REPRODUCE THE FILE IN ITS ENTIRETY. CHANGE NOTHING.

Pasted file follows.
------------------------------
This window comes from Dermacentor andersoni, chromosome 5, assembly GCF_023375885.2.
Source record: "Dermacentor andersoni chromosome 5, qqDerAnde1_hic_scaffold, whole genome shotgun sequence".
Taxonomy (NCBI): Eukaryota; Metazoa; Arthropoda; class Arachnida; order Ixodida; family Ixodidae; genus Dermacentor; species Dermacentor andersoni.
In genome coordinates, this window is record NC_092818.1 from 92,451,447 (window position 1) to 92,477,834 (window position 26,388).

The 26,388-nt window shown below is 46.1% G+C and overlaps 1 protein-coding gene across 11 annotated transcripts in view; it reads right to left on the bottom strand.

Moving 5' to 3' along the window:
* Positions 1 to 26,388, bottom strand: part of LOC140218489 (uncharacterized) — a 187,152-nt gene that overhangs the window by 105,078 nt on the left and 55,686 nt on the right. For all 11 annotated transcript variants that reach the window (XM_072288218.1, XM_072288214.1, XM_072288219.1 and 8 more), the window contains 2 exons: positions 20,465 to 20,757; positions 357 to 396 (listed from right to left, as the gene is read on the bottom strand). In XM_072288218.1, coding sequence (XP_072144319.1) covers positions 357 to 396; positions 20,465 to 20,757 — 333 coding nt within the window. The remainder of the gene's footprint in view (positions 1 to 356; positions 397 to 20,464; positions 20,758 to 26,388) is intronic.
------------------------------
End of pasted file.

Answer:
This window comes from Dermacentor andersoni, chromosome 5, assembly GCF_023375885.2.
Source record: "Dermacentor andersoni chromosome 5, qqDerAnde1_hic_scaffold, whole genome shotgun sequence".
Taxonomy (NCBI): Eukaryota; Metazoa; Arthropoda; class Arachnida; order Ixodida; family Ixodidae; genus Dermacentor; species Dermacentor andersoni.
In genome coordinates, this window is record NC_092818.1 from 92,451,447 (window position 1) to 92,477,834 (window position 26,388).

The 26,388-nt window shown below is 46.1% G+C and overlaps 1 protein-coding gene across 11 annotated transcripts in view; it reads right to left on the bottom strand.

Moving 5' to 3' along the window:
* Positions 1 to 26,388, bottom strand: part of LOC140218489 (uncharacterized) — a 187,152-nt gene that overhangs the window by 105,078 nt on the left and 55,686 nt on the right. For all 11 annotated transcript variants that reach the window (XM_072288218.1, XM_072288214.1, XM_072288219.1 and 8 more), the window contains 2 exons: positions 20,465 to 20,757; positions 357 to 396 (listed from right to left, as the gene is read on the bottom strand). In XM_072288218.1, coding sequence (XP_072144319.1) covers positions 357 to 396; positions 20,465 to 20,757 — 333 coding nt within the window. The remainder of the gene's footprint in view (positions 1 to 356; positions 397 to 20,464; positions 20,758 to 26,388) is intronic.